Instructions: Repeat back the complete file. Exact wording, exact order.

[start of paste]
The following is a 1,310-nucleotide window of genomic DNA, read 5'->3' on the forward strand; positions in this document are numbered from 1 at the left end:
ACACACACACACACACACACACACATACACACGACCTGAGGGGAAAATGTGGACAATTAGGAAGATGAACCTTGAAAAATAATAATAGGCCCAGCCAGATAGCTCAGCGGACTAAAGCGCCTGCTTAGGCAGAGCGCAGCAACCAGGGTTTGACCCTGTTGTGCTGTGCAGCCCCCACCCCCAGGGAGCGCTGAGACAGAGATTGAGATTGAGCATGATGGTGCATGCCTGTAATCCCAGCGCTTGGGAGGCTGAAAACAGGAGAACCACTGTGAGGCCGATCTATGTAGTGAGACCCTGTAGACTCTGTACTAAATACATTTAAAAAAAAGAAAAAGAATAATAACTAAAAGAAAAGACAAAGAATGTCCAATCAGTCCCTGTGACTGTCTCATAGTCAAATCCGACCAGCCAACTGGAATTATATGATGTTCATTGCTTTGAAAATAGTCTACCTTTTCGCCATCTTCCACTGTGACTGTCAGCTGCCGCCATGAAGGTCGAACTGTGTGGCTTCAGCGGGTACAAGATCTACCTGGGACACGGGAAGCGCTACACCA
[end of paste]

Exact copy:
The following is a 1,310-nucleotide window of genomic DNA, read 5'->3' on the forward strand; positions in this document are numbered from 1 at the left end:
ACACACACACACACACACACACACATACACACGACCTGAGGGGAAAATGTGGACAATTAGGAAGATGAACCTTGAAAAATAATAATAGGCCCAGCCAGATAGCTCAGCGGACTAAAGCGCCTGCTTAGGCAGAGCGCAGCAACCAGGGTTTGACCCTGTTGTGCTGTGCAGCCCCCACCCCCAGGGAGCGCTGAGACAGAGATTGAGATTGAGCATGATGGTGCATGCCTGTAATCCCAGCGCTTGGGAGGCTGAAAACAGGAGAACCACTGTGAGGCCGATCTATGTAGTGAGACCCTGTAGACTCTGTACTAAATACATTTAAAAAAAAGAAAAAGAATAATAACTAAAAGAAAAGACAAAGAATGTCCAATCAGTCCCTGTGACTGTCTCATAGTCAAATCCGACCAGCCAACTGGAATTATATGATGTTCATTGCTTTGAAAATAGTCTACCTTTTCGCCATCTTCCACTGTGACTGTCAGCTGCCGCCATGAAGGTCGAACTGTGTGGCTTCAGCGGGTACAAGATCTACCTGGGACACGGGAAGCGCTACACCA